“It won’t be much longer,” I said, crossing the room to the door between us. “I brought more water. Give me the water bag, and I’ll refill it.” He scrambled to retrieve the bag and return it.
“How is he?” I asked, looking at the impossibly old man.
“Better. Some real food will do him good.”
I handed the boy some jake nuts through the slot in the wall. “Chew these. They’ll help keep the food down.”
He shoved the handful into his mouth.
“Save one for him,” I said, pointing to the old man. The boy chewed hard but managed to spit out one nut for his friend. He knelt by the man again and shook his arm.
“Kinder? Wake up. It’s dinner time.” The old man sat up with the boy’s help, leaning against the stone wall. “Eat this,” he said, giving him the nut.
I refilled the water and retrieved the rabbit from the spit on the fire. It had started to burn, the grease glistening on the meat. Too big to fit through the slot, the rabbit had to be torn into pieces and slipped into the cell. The boy snatched it from my fingers and rushed to the old man, who suddenly came alive, devouring it. The boy returned and snagged a second piece for himself, ignoring me as he inhaled his food. I waited by the slot with the rest of the meat, holding it until they were ready for it. The sounds of eating, chewing, and licking made me hungry, but I didn’t eat any. The rabbit would’ve been my lunch, but I’d eat wild carrots instead.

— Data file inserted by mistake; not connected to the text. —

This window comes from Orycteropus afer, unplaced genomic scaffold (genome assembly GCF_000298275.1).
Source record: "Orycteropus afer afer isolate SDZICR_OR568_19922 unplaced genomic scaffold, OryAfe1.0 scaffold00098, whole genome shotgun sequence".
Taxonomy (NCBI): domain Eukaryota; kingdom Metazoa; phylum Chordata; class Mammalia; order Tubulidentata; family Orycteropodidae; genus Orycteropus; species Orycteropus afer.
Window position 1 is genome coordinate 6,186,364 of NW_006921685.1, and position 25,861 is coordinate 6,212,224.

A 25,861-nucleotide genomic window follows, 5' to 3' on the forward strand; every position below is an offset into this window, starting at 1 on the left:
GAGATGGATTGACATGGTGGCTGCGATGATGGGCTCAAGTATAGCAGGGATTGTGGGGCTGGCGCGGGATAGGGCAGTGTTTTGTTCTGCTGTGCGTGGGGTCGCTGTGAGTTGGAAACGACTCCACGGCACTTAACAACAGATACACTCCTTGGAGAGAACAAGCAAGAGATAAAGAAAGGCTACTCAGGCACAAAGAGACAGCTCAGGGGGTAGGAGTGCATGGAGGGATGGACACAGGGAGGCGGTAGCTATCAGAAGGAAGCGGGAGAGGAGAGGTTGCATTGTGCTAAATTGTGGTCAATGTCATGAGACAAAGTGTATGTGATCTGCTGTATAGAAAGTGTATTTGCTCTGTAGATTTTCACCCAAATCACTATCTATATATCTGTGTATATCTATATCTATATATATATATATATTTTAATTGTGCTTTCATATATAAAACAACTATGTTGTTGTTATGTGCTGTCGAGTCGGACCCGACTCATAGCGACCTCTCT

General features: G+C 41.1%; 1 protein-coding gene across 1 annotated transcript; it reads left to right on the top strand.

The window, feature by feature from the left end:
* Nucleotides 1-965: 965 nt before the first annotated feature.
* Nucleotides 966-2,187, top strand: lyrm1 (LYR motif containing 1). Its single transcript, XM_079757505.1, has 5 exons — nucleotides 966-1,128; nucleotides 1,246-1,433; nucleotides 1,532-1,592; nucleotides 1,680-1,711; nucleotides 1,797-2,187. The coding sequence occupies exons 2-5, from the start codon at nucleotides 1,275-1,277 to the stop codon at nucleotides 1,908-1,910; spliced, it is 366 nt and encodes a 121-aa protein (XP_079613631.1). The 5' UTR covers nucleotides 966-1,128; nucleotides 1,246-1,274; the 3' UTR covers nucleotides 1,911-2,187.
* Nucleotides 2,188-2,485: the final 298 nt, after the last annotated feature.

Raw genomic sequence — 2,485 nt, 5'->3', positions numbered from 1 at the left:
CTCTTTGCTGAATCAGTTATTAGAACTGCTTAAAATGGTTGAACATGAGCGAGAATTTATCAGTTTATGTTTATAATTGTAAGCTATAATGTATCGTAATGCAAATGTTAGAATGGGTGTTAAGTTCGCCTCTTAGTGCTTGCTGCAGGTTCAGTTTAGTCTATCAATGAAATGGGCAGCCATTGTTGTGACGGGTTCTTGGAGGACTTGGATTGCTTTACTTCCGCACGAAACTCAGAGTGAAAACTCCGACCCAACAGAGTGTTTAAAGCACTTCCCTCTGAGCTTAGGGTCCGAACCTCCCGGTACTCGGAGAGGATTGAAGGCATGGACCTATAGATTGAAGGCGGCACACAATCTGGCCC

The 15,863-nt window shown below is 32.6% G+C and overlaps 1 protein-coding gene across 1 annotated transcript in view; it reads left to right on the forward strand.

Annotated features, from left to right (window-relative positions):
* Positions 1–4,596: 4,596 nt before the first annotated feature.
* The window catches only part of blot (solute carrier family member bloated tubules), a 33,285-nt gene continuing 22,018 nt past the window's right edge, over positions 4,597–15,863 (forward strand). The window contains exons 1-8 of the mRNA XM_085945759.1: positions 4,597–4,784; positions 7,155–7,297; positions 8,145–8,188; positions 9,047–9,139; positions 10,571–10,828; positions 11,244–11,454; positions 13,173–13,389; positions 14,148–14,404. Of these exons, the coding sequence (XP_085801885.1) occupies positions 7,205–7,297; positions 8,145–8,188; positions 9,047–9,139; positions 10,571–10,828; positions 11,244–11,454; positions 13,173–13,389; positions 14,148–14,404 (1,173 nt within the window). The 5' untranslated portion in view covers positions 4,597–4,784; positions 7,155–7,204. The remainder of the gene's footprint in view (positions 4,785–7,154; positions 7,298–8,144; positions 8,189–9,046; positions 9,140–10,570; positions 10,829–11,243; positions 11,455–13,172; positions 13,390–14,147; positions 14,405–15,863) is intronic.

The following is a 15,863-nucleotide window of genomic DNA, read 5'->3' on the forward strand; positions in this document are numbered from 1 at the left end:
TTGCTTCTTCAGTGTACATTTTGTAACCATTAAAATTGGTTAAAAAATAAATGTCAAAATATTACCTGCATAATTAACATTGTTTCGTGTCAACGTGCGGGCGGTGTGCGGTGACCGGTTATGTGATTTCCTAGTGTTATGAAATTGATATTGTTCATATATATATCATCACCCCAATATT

I gave them the remains of the rabbit and returned to the corner to put out my fire. Master Tow mustn’t know I’d cooked, so I hid my hearth as best I could with damp leaves and rubble. The moss on the stone walls would hide any sign of smoke. I turned to go.
“Wait,” called the boy. “What’s your name?”
The words I’d never heard directed at me, the words I dreamt of every night, came from his lips. Was he speaking to me? Of course he was. There was no one else here.
“Is it Chit?”
“No. I’m Alana.” I’d never told anyone the name I chose for myself. It felt good to say it out loud.
“Thank you, Alana. I’m Recks, and this is Kinder. We’re grateful for your kindness. May Mother Sun shine on you.”
I stopped breathing for a second. No one had ever blessed me before. It just wasn’t done. I waited as if the sky might fall down. There was nothing but the sound of Kinder sucking the marrow from his rabbit bones.
“Is something wrong?” asked Recks.